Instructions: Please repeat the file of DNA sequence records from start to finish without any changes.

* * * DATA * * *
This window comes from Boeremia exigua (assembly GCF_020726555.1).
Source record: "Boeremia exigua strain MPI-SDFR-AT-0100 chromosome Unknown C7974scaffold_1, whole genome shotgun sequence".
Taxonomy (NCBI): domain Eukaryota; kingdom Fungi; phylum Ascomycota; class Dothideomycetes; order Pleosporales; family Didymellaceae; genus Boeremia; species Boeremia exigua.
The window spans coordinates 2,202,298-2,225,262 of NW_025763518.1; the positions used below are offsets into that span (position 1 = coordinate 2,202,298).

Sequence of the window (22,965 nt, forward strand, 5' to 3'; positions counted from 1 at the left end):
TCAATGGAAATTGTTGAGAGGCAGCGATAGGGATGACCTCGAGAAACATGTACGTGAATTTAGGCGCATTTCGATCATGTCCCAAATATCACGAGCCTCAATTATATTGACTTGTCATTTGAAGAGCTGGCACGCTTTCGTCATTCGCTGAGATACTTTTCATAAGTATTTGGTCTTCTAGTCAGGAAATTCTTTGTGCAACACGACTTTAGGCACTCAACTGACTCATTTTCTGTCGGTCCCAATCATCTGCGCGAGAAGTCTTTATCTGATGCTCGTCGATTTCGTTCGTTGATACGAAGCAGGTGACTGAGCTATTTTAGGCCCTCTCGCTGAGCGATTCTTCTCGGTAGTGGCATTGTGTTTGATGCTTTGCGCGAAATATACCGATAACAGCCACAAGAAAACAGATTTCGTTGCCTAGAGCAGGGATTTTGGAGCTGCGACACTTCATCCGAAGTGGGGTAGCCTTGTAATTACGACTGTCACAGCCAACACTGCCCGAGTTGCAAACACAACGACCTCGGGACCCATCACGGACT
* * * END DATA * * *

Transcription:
This window comes from Boeremia exigua (assembly GCF_020726555.1).
Source record: "Boeremia exigua strain MPI-SDFR-AT-0100 chromosome Unknown C7974scaffold_1, whole genome shotgun sequence".
Taxonomy (NCBI): domain Eukaryota; kingdom Fungi; phylum Ascomycota; class Dothideomycetes; order Pleosporales; family Didymellaceae; genus Boeremia; species Boeremia exigua.
The window spans coordinates 2,202,298-2,225,262 of NW_025763518.1; the positions used below are offsets into that span (position 1 = coordinate 2,202,298).

Sequence of the window (22,965 nt, forward strand, 5' to 3'; positions counted from 1 at the left end):
TCAATGGAAATTGTTGAGAGGCAGCGATAGGGATGACCTCGAGAAACATGTACGTGAATTTAGGCGCATTTCGATCATGTCCCAAATATCACGAGCCTCAATTATATTGACTTGTCATTTGAAGAGCTGGCACGCTTTCGTCATTCGCTGAGATACTTTTCATAAGTATTTGGTCTTCTAGTCAGGAAATTCTTTGTGCAACACGACTTTAGGCACTCAACTGACTCATTTTCTGTCGGTCCCAATCATCTGCGCGAGAAGTCTTTATCTGATGCTCGTCGATTTCGTTCGTTGATACGAAGCAGGTGACTGAGCTATTTTAGGCCCTCTCGCTGAGCGATTCTTCTCGGTAGTGGCATTGTGTTTGATGCTTTGCGCGAAATATACCGATAACAGCCACAAGAAAACAGATTTCGTTGCCTAGAGCAGGGATTTTGGAGCTGCGACACTTCATCCGAAGTGGGGTAGCCTTGTAATTACGACTGTCACAGCCAACACTGCCCGAGTTGCAAACACAACGACCTCGGGACCCATCACGGACT